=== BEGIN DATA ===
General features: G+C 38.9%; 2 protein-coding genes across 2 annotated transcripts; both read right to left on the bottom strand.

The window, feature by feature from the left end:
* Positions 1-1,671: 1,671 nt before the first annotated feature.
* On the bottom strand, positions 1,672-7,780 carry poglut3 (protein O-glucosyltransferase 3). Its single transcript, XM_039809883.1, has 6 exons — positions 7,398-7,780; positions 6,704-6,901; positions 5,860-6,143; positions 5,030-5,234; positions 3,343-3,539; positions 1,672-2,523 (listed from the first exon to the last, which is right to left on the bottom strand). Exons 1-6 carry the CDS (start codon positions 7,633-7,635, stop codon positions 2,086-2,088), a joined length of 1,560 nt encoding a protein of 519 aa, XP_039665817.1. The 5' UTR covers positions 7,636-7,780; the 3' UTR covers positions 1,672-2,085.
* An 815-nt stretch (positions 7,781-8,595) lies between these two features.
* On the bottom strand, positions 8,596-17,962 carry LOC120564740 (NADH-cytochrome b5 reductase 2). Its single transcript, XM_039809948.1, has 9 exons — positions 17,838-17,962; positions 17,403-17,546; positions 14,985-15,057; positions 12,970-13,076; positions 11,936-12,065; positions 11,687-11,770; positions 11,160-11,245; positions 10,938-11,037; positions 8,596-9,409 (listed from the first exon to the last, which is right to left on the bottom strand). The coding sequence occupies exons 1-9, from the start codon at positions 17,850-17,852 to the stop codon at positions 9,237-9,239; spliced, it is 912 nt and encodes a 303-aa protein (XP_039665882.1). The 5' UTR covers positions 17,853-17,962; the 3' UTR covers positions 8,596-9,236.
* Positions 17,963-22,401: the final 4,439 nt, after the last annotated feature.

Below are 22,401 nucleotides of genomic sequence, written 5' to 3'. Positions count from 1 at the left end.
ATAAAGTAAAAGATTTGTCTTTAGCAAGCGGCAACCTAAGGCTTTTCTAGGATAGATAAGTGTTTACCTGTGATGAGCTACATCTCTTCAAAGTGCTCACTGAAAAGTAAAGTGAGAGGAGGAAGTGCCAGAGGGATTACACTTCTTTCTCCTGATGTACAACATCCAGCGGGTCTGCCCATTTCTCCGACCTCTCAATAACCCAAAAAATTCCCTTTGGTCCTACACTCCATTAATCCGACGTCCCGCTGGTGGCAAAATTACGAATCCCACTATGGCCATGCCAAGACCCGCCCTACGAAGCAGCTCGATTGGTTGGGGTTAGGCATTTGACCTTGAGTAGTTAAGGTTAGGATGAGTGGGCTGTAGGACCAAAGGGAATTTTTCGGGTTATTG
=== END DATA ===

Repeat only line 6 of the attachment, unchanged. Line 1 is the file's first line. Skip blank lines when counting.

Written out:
* On the bottom strand, positions 8,596-17,962 carry LOC120564740 (NADH-cytochrome b5 reductase 2). Its single transcript, XM_039809948.1, has 9 exons — positions 17,838-17,962; positions 17,403-17,546; positions 14,985-15,057; positions 12,970-13,076; positions 11,936-12,065; positions 11,687-11,770; positions 11,160-11,245; positions 10,938-11,037; positions 8,596-9,409 (listed from the first exon to the last, which is right to left on the bottom strand). The coding sequence occupies exons 1-9, from the start codon at positions 17,850-17,852 to the stop codon at positions 9,237-9,239; spliced, it is 912 nt and encodes a 303-aa protein (XP_039665882.1). The 5' UTR covers positions 17,853-17,962; the 3' UTR covers positions 8,596-9,236.